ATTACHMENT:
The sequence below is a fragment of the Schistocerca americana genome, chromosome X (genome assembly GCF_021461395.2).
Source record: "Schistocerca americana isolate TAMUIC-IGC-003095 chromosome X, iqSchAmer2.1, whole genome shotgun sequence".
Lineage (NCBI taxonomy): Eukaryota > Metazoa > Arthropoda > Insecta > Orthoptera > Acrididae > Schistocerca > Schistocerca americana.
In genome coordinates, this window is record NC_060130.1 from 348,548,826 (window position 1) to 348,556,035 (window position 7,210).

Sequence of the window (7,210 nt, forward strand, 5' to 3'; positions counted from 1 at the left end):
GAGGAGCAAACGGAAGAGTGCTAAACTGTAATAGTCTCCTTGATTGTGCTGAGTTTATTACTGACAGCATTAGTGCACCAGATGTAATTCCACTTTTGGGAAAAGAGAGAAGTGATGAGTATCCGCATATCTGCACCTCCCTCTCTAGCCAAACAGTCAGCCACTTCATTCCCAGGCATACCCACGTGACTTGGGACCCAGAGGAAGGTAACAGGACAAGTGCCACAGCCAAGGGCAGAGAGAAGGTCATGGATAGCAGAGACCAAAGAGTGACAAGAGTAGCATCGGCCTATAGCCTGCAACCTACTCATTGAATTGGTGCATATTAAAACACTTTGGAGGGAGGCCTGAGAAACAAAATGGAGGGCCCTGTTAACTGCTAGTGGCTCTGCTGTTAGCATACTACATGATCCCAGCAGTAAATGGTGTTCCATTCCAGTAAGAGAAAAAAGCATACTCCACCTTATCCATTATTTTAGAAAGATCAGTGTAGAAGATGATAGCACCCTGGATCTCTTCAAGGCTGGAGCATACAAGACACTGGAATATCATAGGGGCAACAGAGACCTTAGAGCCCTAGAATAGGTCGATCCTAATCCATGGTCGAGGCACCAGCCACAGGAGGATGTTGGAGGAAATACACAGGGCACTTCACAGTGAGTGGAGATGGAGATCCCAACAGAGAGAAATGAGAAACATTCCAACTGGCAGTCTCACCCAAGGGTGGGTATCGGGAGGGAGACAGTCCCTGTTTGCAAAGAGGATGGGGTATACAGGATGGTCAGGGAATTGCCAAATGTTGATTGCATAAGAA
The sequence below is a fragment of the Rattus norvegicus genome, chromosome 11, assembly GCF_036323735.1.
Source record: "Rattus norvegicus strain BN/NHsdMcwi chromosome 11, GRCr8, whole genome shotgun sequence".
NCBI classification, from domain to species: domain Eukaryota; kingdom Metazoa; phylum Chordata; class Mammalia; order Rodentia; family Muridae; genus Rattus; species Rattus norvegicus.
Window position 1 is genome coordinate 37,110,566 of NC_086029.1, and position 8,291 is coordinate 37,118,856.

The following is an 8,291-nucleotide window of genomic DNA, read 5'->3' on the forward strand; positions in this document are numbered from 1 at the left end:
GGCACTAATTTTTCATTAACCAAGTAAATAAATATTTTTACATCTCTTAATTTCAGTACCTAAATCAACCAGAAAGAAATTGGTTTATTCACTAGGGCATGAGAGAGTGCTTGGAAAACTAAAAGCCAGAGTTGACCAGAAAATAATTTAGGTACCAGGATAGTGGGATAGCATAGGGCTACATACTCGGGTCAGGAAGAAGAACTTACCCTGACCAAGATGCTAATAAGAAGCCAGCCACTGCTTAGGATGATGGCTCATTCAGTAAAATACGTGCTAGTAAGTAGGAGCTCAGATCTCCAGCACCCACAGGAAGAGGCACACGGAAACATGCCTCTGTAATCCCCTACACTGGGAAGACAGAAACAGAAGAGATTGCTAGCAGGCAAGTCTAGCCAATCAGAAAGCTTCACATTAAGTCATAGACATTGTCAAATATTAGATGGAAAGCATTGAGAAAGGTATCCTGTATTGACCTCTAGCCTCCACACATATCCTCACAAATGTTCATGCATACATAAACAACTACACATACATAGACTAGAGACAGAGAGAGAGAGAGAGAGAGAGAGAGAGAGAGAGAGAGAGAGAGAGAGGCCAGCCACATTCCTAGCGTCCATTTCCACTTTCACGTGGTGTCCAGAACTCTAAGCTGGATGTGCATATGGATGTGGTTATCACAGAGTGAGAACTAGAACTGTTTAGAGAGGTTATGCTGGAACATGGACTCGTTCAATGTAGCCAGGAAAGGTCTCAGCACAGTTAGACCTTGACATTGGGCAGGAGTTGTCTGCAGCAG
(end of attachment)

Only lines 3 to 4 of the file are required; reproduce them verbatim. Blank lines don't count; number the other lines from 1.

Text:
Lineage (NCBI taxonomy): Eukaryota > Metazoa > Arthropoda > Insecta > Orthoptera > Acrididae > Schistocerca > Schistocerca americana.
In genome coordinates, this window is record NC_060130.1 from 348,548,826 (window position 1) to 348,556,035 (window position 7,210).